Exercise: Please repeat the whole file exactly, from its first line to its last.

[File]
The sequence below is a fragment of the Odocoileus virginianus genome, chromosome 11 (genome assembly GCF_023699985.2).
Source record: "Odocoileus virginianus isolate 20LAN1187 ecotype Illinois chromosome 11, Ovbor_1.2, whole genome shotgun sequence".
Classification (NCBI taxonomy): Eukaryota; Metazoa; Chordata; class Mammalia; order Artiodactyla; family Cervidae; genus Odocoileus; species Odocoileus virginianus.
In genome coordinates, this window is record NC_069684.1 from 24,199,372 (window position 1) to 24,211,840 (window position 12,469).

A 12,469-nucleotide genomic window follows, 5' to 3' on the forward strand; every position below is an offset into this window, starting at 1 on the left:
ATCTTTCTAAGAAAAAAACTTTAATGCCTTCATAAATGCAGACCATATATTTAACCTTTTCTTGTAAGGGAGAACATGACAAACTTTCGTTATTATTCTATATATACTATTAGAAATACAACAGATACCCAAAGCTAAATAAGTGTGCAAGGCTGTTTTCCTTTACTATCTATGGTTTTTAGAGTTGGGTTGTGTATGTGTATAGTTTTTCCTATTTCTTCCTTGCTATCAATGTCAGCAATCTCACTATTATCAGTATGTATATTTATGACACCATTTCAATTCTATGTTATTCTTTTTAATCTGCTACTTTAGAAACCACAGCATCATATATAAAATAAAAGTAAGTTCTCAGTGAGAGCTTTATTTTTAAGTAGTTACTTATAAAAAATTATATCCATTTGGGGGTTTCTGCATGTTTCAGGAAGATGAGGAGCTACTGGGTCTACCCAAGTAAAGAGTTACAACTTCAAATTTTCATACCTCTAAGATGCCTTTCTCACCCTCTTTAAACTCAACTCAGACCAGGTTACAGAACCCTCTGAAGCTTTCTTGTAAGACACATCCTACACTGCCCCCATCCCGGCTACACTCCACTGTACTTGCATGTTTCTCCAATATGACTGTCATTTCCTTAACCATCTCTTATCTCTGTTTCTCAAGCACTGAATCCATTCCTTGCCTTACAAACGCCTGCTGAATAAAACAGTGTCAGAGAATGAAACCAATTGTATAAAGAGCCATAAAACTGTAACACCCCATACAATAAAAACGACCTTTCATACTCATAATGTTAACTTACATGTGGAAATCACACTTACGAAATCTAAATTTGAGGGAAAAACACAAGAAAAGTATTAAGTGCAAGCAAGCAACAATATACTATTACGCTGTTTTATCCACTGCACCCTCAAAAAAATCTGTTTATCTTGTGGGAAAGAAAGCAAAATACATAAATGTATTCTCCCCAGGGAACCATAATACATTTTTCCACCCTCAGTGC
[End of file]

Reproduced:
The sequence below is a fragment of the Odocoileus virginianus genome, chromosome 11 (genome assembly GCF_023699985.2).
Source record: "Odocoileus virginianus isolate 20LAN1187 ecotype Illinois chromosome 11, Ovbor_1.2, whole genome shotgun sequence".
Classification (NCBI taxonomy): Eukaryota; Metazoa; Chordata; class Mammalia; order Artiodactyla; family Cervidae; genus Odocoileus; species Odocoileus virginianus.
In genome coordinates, this window is record NC_069684.1 from 24,199,372 (window position 1) to 24,211,840 (window position 12,469).

A 12,469-nucleotide genomic window follows, 5' to 3' on the forward strand; every position below is an offset into this window, starting at 1 on the left:
ATCTTTCTAAGAAAAAAACTTTAATGCCTTCATAAATGCAGACCATATATTTAACCTTTTCTTGTAAGGGAGAACATGACAAACTTTCGTTATTATTCTATATATACTATTAGAAATACAACAGATACCCAAAGCTAAATAAGTGTGCAAGGCTGTTTTCCTTTACTATCTATGGTTTTTAGAGTTGGGTTGTGTATGTGTATAGTTTTTCCTATTTCTTCCTTGCTATCAATGTCAGCAATCTCACTATTATCAGTATGTATATTTATGACACCATTTCAATTCTATGTTATTCTTTTTAATCTGCTACTTTAGAAACCACAGCATCATATATAAAATAAAAGTAAGTTCTCAGTGAGAGCTTTATTTTTAAGTAGTTACTTATAAAAAATTATATCCATTTGGGGGTTTCTGCATGTTTCAGGAAGATGAGGAGCTACTGGGTCTACCCAAGTAAAGAGTTACAACTTCAAATTTTCATACCTCTAAGATGCCTTTCTCACCCTCTTTAAACTCAACTCAGACCAGGTTACAGAACCCTCTGAAGCTTTCTTGTAAGACACATCCTACACTGCCCCCATCCCGGCTACACTCCACTGTACTTGCATGTTTCTCCAATATGACTGTCATTTCCTTAACCATCTCTTATCTCTGTTTCTCAAGCACTGAATCCATTCCTTGCCTTACAAACGCCTGCTGAATAAAACAGTGTCAGAGAATGAAACCAATTGTATAAAGAGCCATAAAACTGTAACACCCCATACAATAAAAACGACCTTTCATACTCATAATGTTAACTTACATGTGGAAATCACACTTACGAAATCTAAATTTGAGGGAAAAACACAAGAAAAGTATTAAGTGCAAGCAAGCAACAATATACTATTACGCTGTTTTATCCACTGCACCCTCAAAAAAATCTGTTTATCTTGTGGGAAAGAAAGCAAAATACATAAATGTATTCTCCCCAGGGAACCATAATACATTTTTCCACCCTCAGTGC